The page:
Though many anime derive from manga, not every one of those anime follows its source manga closely. When it comes to anime that are different from the manga, plenty of examples come up. Differences between manga and anime versions can arise for all sorts of reasons: an anime geared towards kids may omit the violence seen in the manga or a studio may need to create filler episodes while awaiting the next manga chapter. You may not realize it, but Pokémon's anime and manga versions differ wildly.
Fans often bristle when their favorite manga aren't replicated faithfully. Imagine waiting for your favorite scene from the manga only to find it's substantially changed or entirely cut from the anime version. On the other hand, such differences mean each version can tell a vastly different story. Just look at the details left out of Akira from manga to anime. Occasionally, the original manga falls short of the anime, which can shift up the plot with exciting and unique filler sagas.
The 2003 version of Fullmetal Alchemist quickly goes off in a different direction from the source manga, a shift that led to the 2009 reboot Fullmetal Alchemist: Brotherhood. While the 2003 version retains many of the main characters from the manga, Fullmetal Alchemist features a new antagonist named Dante, a different method for creating Homunculi, and an ending that drops the protagonist into the middle of World War I.
Though a great story, the original Fullmetal anime is not even remotely the same as the manga - if you want to watch that story unfold on-screen, you'll find it in Brotherhood.
The first season of Tokyo Ghoul sticks more or less to the manga, but that changes dramatically during the second season, Tokyo Ghoul √A. In the manga, Ken Kaneki works against Aogiri Tree, an organization attempting to bring liberation to ghouls through violent means, including kidnapping and terrorism. In the anime, Kaneki takes the opposite approach, joining Aogiri Tree instead.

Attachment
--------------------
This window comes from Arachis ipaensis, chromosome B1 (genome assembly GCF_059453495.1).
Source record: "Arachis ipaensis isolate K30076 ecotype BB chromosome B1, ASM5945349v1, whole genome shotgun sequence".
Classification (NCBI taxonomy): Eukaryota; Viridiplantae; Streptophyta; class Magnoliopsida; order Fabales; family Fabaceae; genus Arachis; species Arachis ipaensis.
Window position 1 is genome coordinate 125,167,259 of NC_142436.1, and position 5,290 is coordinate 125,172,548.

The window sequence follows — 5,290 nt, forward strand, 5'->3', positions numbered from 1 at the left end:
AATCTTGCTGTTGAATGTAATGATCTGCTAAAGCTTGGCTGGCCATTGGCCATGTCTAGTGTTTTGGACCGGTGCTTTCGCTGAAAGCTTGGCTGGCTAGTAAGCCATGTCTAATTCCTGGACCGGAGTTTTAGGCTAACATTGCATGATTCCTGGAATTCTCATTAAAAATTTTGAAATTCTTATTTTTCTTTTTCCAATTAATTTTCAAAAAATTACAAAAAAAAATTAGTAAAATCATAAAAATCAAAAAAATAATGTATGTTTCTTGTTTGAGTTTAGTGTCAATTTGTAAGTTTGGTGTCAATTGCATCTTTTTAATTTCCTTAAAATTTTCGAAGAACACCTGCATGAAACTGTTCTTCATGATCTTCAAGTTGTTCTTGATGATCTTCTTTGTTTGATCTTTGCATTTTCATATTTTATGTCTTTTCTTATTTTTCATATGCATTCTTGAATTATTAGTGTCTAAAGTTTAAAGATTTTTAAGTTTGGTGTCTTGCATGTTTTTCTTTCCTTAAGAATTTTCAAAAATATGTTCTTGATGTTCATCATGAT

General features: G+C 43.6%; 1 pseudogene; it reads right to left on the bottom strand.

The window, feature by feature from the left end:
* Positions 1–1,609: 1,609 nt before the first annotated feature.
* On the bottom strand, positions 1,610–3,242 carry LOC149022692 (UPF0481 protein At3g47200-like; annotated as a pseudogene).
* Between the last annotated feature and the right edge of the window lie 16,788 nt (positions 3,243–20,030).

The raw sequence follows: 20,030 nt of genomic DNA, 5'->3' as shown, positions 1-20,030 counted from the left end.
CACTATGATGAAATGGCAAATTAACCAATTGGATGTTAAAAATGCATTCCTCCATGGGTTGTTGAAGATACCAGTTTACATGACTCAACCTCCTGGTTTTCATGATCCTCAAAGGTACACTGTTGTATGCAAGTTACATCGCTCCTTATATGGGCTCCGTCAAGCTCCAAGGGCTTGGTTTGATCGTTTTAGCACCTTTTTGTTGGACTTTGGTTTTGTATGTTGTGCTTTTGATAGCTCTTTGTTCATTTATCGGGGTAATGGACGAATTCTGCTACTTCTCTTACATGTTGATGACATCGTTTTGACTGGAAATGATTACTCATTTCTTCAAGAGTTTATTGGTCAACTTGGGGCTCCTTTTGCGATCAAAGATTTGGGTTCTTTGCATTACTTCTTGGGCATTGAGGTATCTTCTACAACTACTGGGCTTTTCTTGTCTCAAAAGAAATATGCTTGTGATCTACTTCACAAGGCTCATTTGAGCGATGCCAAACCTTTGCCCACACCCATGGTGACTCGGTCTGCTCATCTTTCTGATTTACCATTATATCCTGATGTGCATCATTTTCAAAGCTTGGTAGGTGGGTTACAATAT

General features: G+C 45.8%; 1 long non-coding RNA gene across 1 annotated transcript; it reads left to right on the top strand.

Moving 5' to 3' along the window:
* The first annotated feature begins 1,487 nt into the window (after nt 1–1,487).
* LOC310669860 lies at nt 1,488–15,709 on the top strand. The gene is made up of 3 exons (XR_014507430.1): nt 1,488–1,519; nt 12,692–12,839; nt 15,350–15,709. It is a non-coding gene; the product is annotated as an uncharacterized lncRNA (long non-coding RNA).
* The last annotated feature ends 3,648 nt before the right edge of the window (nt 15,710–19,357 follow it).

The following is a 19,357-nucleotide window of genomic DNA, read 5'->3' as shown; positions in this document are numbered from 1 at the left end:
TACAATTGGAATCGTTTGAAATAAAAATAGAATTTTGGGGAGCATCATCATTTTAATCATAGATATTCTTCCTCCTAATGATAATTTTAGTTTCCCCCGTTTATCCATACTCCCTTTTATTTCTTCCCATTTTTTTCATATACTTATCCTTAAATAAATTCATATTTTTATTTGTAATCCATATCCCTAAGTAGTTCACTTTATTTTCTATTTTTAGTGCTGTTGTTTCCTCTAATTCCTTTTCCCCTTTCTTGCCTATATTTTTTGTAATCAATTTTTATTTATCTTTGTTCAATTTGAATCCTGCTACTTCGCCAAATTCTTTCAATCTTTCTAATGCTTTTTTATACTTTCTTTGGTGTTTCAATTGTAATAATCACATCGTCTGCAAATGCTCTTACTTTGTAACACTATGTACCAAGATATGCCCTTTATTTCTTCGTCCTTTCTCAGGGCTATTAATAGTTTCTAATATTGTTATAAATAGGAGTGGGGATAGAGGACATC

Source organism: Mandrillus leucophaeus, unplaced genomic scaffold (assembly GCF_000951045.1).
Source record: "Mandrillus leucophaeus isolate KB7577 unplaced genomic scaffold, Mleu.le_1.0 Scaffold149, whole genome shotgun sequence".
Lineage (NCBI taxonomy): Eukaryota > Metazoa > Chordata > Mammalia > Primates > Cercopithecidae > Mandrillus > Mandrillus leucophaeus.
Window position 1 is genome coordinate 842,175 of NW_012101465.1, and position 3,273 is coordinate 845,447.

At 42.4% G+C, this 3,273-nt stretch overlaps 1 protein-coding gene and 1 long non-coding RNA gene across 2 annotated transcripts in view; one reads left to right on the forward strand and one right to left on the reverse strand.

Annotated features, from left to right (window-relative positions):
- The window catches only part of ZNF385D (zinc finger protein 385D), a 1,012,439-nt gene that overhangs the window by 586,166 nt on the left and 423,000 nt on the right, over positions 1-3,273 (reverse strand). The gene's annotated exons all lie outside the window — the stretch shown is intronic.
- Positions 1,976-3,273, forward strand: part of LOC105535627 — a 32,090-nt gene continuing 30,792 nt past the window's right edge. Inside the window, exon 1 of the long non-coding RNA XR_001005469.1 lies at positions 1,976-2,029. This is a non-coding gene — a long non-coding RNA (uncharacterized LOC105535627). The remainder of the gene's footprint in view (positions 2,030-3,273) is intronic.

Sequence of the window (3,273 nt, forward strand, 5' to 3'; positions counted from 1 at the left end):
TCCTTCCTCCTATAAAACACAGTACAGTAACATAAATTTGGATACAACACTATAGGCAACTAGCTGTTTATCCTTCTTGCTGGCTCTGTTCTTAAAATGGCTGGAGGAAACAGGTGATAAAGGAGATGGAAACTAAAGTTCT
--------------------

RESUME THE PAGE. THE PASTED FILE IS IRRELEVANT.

On one hand, Tokyo Ghoul √A presents a fresh storyline for Kaneki; on the other, it's frustrating not to see the manga's storyline adapted. In addition to tweaking Kaneki's story, the Tokyo Ghoul anime also removes many of the more violent scenes seen in the manga.
The first season of Black Butler is a fairly straightforward adaptation of its source material, though many of the episodes do involve filler. The big changes come in the second season, when new characters who never appear in the manga dominate the storyline. Alois Trancy and his demon butler Claude Faustus appear; Claude and Sebastian Michaelis compete for Ciel Phantomhive's soul.
Most of this material is unrelated to the storyline of the first season, which focused on Ciel's powerful need for revenge against the people who killed his family. A 10-episode OVA, Book of Circus, ignores the second season, instead working straight from the manga.
The Fruits Basket manga went on hiatus when artist Natsuki Takaya broke her arm, so the anime ends less than a third of the way through the manga's plotline. Because of this, the Fruits Basket universe differs wildly from anime to manga. The most pronounced differences involve the main villain of the show, Akito Sohma.
In the manga, Akito reveals their identity as a woman, a woman capable of lifting the curse that afflicts the whole family. Yet she remains unwilling to do so because her abusive mom led her to believe that Akito must bind the family to her through the curse, or else face abandonment. In the anime, however, Akito is a man, and is unable to lift the curse - which makes him physically ill - despite a desperate desire to do so.
That's just one of many differences between the two versions of Fruits Basket, but few change the tone as dramatically.